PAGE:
Directed by T.J. Castronovo, BEETHOVEN AND THE MISFORTUNE COOKIES has more Beethoven and less misfortunes. (Actually, there are no misfortunes performance wise!!) As for the “cookies”? It’s within the same status of the misfortune part–none to speak of, but for solo shows, this production and performance deserves an “A+”! It’s also advised by this writer to enroll in his class, or one will wind up on the waiting list!
BEETHOVEN AND THE MISFORTUNE COOKIES, presented by the MET Theatre and CRC Entertainment, performs at the Great Scott Theatre space (downstairs) at the MET Theatre, 1089 North Oxford Avenue (off Santa Monica Blvd.) Los Angeles, until September 15th. Showtimes are Saturday nights at 8:00 PM, and Sunday matinees at 3:00 PM. For reservations, call (323) 960-5773, or via online at http://www.Plays411.com/Beethoven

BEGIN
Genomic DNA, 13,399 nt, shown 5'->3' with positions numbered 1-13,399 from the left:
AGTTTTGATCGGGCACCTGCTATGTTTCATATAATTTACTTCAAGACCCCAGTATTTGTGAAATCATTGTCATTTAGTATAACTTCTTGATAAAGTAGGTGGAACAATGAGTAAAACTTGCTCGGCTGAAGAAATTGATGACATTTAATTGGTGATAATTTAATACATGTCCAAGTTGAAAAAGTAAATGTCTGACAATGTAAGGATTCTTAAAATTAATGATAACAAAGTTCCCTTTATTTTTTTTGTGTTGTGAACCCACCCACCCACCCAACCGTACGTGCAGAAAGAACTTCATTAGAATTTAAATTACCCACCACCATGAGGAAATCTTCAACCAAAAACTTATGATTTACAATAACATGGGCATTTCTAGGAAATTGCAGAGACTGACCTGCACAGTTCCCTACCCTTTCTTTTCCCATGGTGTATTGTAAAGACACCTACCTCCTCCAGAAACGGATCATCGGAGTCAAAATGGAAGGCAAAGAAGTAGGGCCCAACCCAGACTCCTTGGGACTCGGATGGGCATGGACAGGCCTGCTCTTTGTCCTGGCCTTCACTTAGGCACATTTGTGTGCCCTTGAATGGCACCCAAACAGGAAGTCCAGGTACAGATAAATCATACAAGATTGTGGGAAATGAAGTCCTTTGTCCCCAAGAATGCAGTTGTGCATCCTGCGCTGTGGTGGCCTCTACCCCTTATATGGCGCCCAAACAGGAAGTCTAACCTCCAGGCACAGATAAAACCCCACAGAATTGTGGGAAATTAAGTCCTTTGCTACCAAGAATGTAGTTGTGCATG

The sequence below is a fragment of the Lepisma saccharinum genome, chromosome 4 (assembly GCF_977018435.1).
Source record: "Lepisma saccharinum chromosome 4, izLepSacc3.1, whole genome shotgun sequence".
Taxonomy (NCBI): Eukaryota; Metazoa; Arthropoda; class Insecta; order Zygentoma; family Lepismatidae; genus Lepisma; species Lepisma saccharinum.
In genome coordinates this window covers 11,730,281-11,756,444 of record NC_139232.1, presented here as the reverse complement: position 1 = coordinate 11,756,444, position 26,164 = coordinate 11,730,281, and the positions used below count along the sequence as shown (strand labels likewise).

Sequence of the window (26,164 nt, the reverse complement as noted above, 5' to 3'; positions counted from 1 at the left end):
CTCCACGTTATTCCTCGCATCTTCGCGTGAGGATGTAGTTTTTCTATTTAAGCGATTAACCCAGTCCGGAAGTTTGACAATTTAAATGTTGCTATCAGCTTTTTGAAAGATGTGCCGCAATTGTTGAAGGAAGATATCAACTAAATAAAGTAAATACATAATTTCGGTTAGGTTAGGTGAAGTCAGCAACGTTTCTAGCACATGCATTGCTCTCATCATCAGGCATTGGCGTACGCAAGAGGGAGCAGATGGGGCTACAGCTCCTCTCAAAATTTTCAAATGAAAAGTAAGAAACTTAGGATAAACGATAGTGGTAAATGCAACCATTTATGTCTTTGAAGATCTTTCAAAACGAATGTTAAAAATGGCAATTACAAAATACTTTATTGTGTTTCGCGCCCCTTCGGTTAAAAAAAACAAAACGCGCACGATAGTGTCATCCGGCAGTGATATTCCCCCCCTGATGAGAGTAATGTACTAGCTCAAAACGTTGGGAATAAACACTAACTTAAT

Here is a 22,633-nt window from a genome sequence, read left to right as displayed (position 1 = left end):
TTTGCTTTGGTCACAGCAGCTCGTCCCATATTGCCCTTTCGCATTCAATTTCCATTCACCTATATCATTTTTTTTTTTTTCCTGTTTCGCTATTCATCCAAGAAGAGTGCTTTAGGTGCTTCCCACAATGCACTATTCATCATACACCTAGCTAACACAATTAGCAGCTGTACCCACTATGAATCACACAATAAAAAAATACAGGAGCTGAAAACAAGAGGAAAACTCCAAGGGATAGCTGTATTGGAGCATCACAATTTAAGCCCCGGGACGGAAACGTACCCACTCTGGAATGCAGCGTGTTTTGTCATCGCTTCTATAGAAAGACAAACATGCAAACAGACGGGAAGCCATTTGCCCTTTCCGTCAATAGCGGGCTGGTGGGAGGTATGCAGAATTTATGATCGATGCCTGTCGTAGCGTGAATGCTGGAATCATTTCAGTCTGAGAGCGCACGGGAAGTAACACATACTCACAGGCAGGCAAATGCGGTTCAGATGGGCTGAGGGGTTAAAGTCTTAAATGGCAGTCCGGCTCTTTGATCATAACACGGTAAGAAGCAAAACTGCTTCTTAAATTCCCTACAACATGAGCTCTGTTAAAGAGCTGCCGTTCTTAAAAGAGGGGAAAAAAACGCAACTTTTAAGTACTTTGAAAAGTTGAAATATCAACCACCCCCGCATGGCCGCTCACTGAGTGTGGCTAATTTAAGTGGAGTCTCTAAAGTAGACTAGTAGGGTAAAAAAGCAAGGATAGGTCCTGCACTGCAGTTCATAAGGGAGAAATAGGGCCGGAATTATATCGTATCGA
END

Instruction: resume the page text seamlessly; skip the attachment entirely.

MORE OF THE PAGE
TIFFI’S FRIENDS SAY…
(As posted on her Facebook “wall”)
I’m having a little surgery this afternoon to fix a trigger thumb…and if you know me, you know that waiting even 5 minutes after I get up to have breakfast is an almost unbearable burden. Right now, I could eat my keyboard.
Two year appointment with oncologist this morning. Given the thumbs up and all looks good! Grateful for every day….
WordPress is being snarky and now Pintrest is down. Is that the internet’s way of telling me to get back to work?
Going to lay down cause of a bad headache. That is from reason I would rather not say. Be back soon! —
I dreamed about candy corn ice cream. Why is that not a thing?
As of August 12th, Tiffi has 1,736 Facebook “friends” and counting!